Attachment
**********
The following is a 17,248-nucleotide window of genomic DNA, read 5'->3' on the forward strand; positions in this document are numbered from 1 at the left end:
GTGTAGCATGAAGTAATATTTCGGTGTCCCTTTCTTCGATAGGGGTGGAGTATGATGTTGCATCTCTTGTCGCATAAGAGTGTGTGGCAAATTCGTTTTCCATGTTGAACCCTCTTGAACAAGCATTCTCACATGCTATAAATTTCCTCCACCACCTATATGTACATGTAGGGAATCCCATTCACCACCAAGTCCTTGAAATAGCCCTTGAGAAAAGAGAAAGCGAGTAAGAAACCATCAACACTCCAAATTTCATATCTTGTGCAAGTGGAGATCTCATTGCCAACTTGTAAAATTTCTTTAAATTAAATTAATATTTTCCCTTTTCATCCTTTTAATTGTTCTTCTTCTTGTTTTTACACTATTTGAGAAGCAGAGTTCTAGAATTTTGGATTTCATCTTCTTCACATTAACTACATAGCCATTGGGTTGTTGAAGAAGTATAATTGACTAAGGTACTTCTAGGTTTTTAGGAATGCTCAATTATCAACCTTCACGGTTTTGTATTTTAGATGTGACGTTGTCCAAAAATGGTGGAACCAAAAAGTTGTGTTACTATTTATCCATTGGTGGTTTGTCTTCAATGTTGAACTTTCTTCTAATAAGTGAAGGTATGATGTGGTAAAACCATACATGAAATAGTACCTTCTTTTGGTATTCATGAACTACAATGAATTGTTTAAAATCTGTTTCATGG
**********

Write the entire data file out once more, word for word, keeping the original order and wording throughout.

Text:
The following is a 17,248-nucleotide window of genomic DNA, read 5'->3' on the forward strand; positions in this document are numbered from 1 at the left end:
GTGTAGCATGAAGTAATATTTCGGTGTCCCTTTCTTCGATAGGGGTGGAGTATGATGTTGCATCTCTTGTCGCATAAGAGTGTGTGGCAAATTCGTTTTCCATGTTGAACCCTCTTGAACAAGCATTCTCACATGCTATAAATTTCCTCCACCACCTATATGTACATGTAGGGAATCCCATTCACCACCAAGTCCTTGAAATAGCCCTTGAGAAAAGAGAAAGCGAGTAAGAAACCATCAACACTCCAAATTTCATATCTTGTGCAAGTGGAGATCTCATTGCCAACTTGTAAAATTTCTTTAAATTAAATTAATATTTTCCCTTTTCATCCTTTTAATTGTTCTTCTTCTTGTTTTTACACTATTTGAGAAGCAGAGTTCTAGAATTTTGGATTTCATCTTCTTCACATTAACTACATAGCCATTGGGTTGTTGAAGAAGTATAATTGACTAAGGTACTTCTAGGTTTTTAGGAATGCTCAATTATCAACCTTCACGGTTTTGTATTTTAGATGTGACGTTGTCCAAAAATGGTGGAACCAAAAAGTTGTGTTACTATTTATCCATTGGTGGTTTGTCTTCAATGTTGAACTTTCTTCTAATAAGTGAAGGTATGATGTGGTAAAACCATACATGAAATAGTACCTTCTTTTGGTATTCATGAACTACAATGAATTGTTTAAAATCTGTTTCATGG